It’s the age-old question. What makes a good restaurant?

It’s all about customer experience. When you consider that some of the greatest dining experiences we’re likely to have, are not even in restaurants – picnics with your family, big backyard barbecues, special occasion dinners at a beach house or at your nan’s place – it is the restaurants that capture the spirit of these wonderful occasions with family and friends, that have the winning edge.

That’s not to say, of course, that good restaurants should have nan’s rocking chair propped up in the corner or a chef, dressed up in his gardening cloths, turning blackened snaggers on a backyard barbie. At the very core of any good restaurant’s offer is that unbridled hospitality that makes people feel warm, wanted, cheerful and loved. Only then does good cooking, stylish menu design, slick waiters and great wine service have their role to play.

And you know it when you see it. Walk into any restaurant that ‘gets it’ and from the moment you push open the door you feel somehow at home. If you’re a foodie, you may even feel a little quickening of the heart – a lovely shiver of anticipation, if you will.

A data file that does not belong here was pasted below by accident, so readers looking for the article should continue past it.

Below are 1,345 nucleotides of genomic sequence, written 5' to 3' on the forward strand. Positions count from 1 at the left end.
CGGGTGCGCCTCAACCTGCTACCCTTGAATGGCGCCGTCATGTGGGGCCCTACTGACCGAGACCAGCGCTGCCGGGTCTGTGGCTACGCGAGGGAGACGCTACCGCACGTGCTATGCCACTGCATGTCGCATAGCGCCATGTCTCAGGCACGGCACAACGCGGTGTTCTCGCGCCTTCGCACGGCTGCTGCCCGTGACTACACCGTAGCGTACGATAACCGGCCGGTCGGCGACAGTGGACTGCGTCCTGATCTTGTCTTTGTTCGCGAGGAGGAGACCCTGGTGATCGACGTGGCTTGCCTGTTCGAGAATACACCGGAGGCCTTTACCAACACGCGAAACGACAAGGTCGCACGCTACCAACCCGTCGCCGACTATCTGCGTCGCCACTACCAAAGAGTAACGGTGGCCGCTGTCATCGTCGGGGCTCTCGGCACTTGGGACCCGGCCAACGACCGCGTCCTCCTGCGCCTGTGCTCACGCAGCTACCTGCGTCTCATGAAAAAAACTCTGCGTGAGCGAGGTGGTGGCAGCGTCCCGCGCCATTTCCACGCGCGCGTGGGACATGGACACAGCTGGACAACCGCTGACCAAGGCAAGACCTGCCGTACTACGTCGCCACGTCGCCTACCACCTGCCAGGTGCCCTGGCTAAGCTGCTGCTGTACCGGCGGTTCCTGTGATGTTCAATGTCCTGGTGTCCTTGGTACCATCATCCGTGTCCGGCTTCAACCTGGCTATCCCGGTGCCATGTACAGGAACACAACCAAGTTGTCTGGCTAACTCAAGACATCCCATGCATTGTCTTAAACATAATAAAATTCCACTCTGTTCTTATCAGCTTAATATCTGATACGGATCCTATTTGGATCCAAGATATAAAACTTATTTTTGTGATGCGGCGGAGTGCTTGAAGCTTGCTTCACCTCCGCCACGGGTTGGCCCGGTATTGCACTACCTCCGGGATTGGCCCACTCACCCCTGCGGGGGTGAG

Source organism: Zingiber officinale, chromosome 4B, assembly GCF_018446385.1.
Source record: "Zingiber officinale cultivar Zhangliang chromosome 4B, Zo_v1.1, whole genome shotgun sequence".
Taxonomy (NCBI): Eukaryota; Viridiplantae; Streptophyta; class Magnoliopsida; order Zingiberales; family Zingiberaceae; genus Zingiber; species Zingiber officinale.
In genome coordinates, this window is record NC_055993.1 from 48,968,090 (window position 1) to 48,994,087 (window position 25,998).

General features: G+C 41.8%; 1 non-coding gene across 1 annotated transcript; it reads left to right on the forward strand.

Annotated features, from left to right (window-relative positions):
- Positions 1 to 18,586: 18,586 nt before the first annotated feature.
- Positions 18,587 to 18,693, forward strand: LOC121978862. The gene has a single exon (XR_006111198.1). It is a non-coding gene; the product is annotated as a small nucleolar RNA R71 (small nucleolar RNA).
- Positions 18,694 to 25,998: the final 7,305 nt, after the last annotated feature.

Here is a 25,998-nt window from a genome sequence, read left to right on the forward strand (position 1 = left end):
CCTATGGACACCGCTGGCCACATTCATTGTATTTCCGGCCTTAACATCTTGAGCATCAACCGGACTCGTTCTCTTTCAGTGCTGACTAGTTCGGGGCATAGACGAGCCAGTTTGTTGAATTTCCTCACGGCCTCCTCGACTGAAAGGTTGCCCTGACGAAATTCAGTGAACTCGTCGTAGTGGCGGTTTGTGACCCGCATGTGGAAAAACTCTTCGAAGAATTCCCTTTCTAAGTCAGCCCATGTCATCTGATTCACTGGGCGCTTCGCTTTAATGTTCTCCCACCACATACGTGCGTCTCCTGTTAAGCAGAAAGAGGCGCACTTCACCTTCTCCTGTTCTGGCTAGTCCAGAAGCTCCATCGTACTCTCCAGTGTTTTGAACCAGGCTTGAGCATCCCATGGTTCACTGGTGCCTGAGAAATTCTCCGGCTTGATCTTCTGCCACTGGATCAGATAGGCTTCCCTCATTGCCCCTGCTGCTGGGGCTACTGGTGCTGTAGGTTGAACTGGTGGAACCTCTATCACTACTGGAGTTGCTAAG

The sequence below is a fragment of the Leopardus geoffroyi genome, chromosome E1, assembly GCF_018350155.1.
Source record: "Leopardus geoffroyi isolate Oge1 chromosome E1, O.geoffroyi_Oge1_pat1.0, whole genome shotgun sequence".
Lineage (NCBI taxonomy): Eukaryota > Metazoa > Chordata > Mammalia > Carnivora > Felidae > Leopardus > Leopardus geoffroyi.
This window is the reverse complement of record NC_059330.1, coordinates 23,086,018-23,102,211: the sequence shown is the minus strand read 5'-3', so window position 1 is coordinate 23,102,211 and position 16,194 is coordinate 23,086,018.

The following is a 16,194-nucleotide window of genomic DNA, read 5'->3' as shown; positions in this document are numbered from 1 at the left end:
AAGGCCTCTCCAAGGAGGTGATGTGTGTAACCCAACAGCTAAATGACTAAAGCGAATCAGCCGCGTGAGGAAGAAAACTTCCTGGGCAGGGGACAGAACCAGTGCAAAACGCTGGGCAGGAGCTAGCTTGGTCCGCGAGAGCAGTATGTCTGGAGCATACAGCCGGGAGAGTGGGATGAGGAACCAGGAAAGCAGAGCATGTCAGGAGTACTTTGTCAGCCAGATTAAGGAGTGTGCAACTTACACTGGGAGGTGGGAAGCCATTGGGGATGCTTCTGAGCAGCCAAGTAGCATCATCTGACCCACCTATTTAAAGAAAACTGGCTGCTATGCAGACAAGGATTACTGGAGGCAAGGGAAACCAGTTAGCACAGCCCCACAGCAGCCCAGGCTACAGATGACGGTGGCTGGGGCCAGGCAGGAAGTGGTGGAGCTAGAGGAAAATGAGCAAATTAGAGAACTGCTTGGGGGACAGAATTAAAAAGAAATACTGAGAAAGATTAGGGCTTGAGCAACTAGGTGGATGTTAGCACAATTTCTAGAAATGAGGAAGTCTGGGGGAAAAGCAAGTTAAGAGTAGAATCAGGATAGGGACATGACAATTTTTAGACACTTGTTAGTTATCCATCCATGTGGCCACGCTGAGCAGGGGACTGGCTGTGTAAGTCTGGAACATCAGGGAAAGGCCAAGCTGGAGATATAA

Of course, we go to restaurants because we like their food or they have a reputation for great cookery. But, should they get the customer experience wrong, you won’t be back, guaranteed.

Successful food is many things to many people, which is why there are so many restaurants, all of them with a rusted-on audience who swears that this kimchi brisket burger is better than that grain salad with shaved salted egg. One thing all great dishes have is that they transport us, they create food we couldn’t cook at home. They are dishes in balance. They are creative, perhaps innovative and most certainly tasty. They can be challenging too. And yes, that set of rules, such that they are, extends to all food: everything from a good burger to braised, charred pork ribs with XO sauce or a clever breakfast bowl at your local café.

But most important of all, it has to be value for money, whether it’s a $12 bowl of ramen or a $120 Wagyu steak, value for money is something we all recognise.

And finally, a good meal in a good restaurant has to include just a little bit of show-biz, that small element of theatre that makes even a fish and chip shop something out of the bag.

Image courtesy of Propeller.

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